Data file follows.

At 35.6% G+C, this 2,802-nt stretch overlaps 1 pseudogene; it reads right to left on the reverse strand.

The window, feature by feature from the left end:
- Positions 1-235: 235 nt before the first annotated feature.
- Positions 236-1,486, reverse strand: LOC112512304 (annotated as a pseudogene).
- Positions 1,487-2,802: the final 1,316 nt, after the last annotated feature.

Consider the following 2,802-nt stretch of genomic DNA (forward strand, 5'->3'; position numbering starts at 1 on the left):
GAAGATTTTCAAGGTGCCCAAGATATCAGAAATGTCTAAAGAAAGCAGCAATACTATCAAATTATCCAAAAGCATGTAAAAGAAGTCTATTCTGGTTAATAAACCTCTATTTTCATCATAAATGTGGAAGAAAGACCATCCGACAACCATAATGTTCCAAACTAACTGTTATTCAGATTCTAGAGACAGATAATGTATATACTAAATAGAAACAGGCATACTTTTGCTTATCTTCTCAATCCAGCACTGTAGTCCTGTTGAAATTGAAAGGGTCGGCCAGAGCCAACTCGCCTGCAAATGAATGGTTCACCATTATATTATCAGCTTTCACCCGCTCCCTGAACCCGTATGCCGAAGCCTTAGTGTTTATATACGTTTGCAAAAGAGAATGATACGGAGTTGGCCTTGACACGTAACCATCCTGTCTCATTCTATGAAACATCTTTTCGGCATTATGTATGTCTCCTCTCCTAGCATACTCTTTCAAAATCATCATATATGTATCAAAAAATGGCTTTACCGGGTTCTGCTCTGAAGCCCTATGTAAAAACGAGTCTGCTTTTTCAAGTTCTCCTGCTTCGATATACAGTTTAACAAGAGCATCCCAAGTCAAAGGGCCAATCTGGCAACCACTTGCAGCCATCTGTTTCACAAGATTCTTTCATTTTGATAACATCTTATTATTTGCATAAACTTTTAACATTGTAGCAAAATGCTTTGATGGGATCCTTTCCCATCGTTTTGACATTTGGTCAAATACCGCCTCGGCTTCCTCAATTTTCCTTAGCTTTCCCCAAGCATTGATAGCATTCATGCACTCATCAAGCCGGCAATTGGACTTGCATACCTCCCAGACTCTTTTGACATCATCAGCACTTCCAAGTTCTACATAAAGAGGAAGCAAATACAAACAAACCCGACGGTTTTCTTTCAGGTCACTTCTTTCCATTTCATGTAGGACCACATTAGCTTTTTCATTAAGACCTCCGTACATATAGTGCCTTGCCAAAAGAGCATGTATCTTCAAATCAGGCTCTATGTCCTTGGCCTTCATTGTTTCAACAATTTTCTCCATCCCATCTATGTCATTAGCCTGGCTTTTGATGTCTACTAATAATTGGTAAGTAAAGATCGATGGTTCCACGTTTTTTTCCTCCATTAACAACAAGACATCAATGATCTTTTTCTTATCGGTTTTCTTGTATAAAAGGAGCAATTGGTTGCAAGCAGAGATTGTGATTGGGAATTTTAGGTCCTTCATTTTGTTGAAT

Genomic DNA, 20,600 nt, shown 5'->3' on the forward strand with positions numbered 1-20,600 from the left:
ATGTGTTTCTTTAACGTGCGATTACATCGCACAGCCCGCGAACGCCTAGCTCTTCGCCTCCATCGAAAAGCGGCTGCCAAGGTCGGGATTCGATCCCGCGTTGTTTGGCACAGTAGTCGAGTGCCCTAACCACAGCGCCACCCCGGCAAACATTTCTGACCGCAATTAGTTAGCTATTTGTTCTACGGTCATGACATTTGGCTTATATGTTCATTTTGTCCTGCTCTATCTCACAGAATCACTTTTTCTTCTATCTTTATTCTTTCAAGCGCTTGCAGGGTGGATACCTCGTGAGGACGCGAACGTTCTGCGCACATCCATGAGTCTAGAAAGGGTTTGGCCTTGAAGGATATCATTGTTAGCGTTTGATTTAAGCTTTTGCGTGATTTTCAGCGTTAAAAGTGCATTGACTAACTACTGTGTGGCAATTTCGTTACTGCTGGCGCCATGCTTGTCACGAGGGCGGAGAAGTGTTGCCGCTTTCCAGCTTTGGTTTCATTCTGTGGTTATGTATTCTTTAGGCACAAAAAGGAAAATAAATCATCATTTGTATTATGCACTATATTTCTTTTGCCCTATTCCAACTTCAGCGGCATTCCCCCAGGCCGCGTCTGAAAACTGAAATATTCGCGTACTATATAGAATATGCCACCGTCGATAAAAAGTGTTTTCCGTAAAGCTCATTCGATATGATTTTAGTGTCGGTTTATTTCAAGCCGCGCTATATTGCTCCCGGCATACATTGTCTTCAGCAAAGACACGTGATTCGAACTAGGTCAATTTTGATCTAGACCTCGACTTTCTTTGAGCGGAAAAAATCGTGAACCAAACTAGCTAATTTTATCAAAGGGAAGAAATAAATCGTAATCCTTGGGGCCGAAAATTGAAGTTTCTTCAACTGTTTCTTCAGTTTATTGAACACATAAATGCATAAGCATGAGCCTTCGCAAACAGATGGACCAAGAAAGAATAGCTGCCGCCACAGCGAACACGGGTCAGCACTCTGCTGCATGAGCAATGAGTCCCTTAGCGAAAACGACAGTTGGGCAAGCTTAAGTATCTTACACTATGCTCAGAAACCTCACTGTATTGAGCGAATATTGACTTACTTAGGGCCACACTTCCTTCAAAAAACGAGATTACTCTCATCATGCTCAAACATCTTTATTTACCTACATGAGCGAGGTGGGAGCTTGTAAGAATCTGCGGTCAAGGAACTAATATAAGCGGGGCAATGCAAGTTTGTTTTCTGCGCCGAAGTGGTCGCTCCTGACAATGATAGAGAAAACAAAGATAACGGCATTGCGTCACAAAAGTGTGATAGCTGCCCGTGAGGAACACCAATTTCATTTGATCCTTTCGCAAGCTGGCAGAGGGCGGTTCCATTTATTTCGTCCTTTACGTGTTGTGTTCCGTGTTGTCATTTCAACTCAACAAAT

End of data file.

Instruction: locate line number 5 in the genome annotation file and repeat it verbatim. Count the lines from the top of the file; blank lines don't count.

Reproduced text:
- Positions 1,487-2,802: the final 1,316 nt, after the last annotated feature.